Curing the hype

If people do not understand the real potential of a technology there will be created a buzz of hype. This can be on several levels, for example on a conceptual phase where people think about what concept can we think about and how does this fit in our strategy? On the other hand this can be on a technical level where people do not have clear vision on to what extend a certain technology can help them improve. In this phase of Blockchain technology people are under- and overestimating of the potential of the DLT. What we need besides time is: common sense, research and experimentation which are most of the time the cure for this.

Bitcoin in, banks & governments out

The Guardian posted an article on their website Saturday the 10th of March 2018 titeled: “Does blockchain offer hype or hope?” In this article the stated the following:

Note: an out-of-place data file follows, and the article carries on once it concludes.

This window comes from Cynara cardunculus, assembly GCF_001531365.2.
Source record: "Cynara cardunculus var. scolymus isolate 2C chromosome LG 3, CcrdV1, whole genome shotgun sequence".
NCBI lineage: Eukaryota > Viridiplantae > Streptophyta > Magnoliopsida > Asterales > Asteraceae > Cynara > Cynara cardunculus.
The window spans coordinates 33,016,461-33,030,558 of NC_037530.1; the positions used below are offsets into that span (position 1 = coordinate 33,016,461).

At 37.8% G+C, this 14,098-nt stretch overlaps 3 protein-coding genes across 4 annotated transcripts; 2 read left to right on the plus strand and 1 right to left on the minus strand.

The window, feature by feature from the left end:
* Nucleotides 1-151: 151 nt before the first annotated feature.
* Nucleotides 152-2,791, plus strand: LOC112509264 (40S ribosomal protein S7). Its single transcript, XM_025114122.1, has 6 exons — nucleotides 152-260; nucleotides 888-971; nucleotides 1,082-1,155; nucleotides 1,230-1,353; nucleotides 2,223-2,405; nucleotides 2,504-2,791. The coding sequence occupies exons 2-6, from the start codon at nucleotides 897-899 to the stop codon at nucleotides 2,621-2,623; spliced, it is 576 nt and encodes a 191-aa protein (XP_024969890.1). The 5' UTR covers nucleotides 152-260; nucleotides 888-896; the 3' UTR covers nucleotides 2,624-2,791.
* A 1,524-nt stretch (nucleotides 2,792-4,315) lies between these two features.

“The blockchain was born as the digital scaffolding for cryptocurrency transactions. When devising bitcoin, pseudonymous inventor Satoshi Nakamoto’s aim was to create a stateless virtual currency, not controlled by any bank or government.”

If you ask me, it is good that there is the possibilities to connect with people on a P2P (Peer to Peer) basis to do transactions with. Over the past years we have ‘trusted’ parties with our money (banks), our insurance policies (insurance companies) our transactions (Notary) and other state related business (government on several levels). No or less involvement of these third parties can make lifes easier, more honest and realize more productivity. In special the last one of the most important benefits of what Blockchain technology could bring us. This movement can be increased in speed if these same parties facilitate this instead of (over)regulating it.

Trust transition: from the one institution to the other

But aren’t we forgetting one thing? Why are we so keen on getting away from banks, insurance companies and government institutions? The most commonly answer is: “I do not trust them” Fair enough. But do you trust technology? And more important the organizations who use this technology?